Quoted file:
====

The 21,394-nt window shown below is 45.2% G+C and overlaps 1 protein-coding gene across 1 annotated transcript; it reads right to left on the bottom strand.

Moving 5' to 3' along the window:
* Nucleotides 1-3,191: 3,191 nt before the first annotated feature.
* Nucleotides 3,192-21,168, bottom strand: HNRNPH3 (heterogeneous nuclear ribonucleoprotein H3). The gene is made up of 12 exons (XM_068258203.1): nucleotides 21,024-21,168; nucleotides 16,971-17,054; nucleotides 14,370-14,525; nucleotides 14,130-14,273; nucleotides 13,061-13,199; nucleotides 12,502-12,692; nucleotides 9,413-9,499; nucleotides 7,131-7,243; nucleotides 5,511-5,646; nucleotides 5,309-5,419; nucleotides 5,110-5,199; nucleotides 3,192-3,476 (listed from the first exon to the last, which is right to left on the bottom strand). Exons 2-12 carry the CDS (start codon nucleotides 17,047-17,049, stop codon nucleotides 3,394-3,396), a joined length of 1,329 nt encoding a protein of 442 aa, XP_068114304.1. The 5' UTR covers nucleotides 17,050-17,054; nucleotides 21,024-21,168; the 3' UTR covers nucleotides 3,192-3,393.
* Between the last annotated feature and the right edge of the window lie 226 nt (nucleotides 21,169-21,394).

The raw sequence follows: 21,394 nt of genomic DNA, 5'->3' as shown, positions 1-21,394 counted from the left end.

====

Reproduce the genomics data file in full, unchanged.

The 21,394-nt window shown below is 45.2% G+C and overlaps 1 protein-coding gene across 1 annotated transcript; it reads right to left on the bottom strand.

Moving 5' to 3' along the window:
* Nucleotides 1-3,191: 3,191 nt before the first annotated feature.
* Nucleotides 3,192-21,168, bottom strand: HNRNPH3 (heterogeneous nuclear ribonucleoprotein H3). The gene is made up of 12 exons (XM_068258203.1): nucleotides 21,024-21,168; nucleotides 16,971-17,054; nucleotides 14,370-14,525; nucleotides 14,130-14,273; nucleotides 13,061-13,199; nucleotides 12,502-12,692; nucleotides 9,413-9,499; nucleotides 7,131-7,243; nucleotides 5,511-5,646; nucleotides 5,309-5,419; nucleotides 5,110-5,199; nucleotides 3,192-3,476 (listed from the first exon to the last, which is right to left on the bottom strand). Exons 2-12 carry the CDS (start codon nucleotides 17,047-17,049, stop codon nucleotides 3,394-3,396), a joined length of 1,329 nt encoding a protein of 442 aa, XP_068114304.1. The 5' UTR covers nucleotides 17,050-17,054; nucleotides 21,024-21,168; the 3' UTR covers nucleotides 3,192-3,393.
* Between the last annotated feature and the right edge of the window lie 226 nt (nucleotides 21,169-21,394).

The raw sequence follows: 21,394 nt of genomic DNA, 5'->3' as shown, positions 1-21,394 counted from the left end.